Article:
It was during this period that Ripley had the once-in-a-lifetime opportunity to play for one of his biggest musical heroes, Bob Dylan. Ripley’s “Dylan connection” was his friend, legendary drummer for the stars (and Tulsa native) Jim Keltner, who was also playing with Dylan at the time. Ripley played guitar on the Dylan album Shot Of Love and jetting off on a world tour, played in Dylan’s band as well. In a 2009 interview for Rolling Stone, Dylan recalled Ripley as one of his favorite guitar bandmates.
Another friendship that emerged from Ripley’s time in California was with legendary guitarist Eddie Van Halen, with whom he collaborated on his stereo guitar design and started the company Ripley Guitars. The two forged what became a lifelong friendship and mutual love that lasted until Ripley’s final days. “For more than 35 years I’ve been fortunate to call Steve Ripley one of my true friends,” says Van Halen. “Steve is many things. Part genius, part musician, part inventor and many other great things, but my favorite thing about Steve is the wonderful, kind, humble human being he is and always will be. I love Steve with all my heart and am proud to know him.”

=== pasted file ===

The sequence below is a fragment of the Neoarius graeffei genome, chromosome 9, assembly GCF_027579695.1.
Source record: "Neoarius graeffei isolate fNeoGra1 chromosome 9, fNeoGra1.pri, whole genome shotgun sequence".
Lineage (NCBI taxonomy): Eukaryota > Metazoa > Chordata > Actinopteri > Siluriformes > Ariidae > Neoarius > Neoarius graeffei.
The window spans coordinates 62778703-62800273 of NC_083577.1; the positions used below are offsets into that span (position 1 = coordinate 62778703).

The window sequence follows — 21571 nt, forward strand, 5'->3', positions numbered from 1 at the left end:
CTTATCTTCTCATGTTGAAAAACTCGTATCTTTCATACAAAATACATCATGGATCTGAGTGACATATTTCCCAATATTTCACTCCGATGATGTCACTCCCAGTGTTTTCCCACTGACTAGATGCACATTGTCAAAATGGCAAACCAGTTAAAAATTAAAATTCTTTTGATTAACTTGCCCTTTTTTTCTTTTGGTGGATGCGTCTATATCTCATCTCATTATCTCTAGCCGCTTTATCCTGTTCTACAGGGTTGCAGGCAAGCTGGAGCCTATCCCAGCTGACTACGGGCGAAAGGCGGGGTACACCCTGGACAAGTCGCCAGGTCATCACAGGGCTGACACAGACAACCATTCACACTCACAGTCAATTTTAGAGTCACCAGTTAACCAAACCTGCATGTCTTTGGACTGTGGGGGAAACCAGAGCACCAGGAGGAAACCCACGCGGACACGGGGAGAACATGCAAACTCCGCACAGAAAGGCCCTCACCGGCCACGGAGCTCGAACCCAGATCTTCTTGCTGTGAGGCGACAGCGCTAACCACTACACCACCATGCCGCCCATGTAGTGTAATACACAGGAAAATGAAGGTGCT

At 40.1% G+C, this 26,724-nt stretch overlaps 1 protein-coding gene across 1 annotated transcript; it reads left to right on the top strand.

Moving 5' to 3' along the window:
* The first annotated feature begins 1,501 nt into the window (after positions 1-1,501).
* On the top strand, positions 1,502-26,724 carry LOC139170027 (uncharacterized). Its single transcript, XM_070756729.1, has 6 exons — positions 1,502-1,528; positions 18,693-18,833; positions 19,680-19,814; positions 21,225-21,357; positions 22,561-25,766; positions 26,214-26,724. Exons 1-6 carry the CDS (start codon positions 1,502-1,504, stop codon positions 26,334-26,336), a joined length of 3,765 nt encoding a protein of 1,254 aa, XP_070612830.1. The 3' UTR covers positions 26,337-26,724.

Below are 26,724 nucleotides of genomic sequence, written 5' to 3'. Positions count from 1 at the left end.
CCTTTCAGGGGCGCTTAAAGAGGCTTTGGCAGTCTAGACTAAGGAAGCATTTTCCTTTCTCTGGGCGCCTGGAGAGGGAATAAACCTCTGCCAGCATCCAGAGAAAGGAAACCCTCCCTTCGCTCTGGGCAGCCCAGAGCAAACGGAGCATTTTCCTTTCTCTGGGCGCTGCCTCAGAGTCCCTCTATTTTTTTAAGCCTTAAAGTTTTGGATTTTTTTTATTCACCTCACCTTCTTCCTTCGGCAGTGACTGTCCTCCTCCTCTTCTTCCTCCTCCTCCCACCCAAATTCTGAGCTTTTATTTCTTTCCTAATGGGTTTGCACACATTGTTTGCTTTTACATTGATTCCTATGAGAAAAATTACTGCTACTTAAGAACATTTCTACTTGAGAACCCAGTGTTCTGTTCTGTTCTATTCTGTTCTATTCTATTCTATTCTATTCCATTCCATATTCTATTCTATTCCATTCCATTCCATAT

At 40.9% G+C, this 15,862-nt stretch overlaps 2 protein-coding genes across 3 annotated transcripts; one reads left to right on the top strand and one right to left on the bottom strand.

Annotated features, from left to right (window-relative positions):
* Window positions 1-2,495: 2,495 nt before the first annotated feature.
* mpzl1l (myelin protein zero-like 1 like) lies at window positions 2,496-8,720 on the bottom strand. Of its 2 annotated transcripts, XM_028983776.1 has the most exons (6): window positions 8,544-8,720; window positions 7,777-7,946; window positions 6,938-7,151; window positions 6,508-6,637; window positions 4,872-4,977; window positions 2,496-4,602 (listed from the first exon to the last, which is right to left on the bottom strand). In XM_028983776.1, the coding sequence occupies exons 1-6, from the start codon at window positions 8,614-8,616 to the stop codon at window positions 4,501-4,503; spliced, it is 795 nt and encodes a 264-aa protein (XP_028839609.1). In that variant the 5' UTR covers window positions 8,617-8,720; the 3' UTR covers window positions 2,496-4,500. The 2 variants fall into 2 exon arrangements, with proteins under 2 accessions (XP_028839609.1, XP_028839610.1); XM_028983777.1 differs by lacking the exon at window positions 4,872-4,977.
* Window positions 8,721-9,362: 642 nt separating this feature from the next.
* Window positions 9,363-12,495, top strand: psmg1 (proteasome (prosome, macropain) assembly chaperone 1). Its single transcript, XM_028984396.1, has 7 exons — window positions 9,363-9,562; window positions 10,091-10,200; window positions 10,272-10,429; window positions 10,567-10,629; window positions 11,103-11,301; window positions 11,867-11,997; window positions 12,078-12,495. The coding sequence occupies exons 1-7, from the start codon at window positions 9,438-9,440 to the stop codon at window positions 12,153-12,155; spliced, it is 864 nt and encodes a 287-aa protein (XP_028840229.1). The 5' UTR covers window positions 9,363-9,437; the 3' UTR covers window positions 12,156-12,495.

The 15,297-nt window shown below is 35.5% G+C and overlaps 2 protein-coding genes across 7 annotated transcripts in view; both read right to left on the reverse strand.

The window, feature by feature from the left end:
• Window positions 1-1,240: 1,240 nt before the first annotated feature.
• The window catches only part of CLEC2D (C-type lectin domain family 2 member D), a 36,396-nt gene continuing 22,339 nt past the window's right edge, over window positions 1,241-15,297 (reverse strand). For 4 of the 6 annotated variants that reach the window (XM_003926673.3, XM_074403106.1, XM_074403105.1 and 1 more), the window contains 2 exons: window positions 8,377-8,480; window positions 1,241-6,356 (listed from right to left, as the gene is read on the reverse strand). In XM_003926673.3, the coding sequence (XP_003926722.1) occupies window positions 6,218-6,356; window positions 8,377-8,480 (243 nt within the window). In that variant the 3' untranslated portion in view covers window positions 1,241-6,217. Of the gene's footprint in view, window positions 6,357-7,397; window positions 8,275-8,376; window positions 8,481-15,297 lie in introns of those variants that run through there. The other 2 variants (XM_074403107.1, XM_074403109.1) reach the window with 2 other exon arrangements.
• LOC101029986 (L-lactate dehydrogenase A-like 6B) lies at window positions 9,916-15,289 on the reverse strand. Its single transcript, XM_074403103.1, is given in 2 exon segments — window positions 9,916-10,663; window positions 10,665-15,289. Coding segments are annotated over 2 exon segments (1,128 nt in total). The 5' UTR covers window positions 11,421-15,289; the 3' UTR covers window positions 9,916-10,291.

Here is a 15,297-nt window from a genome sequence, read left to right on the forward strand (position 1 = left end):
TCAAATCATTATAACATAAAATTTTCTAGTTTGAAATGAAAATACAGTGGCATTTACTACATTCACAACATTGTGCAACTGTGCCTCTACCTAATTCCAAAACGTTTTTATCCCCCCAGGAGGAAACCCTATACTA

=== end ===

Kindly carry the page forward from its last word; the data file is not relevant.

In 1987, Ripley and his wife Charlene and family moved back to Tulsa, and he acquired The Church Studio, the legendary recording venue which Leon Russell owned in the 1970s. This would become his second home and the hub for his larger body of creative work—including seven albums for The Tractors and a solo album, Ripley. The latter was a departure from the “Oklahoma Boogie” stylings and leaned more toward roots Americana. Ripley is among Oklahoma artists who have carried the torch of the music originated by the likes of Leon Russell and J.J. Cale — music that later came to be called “the Tulsa Sound.”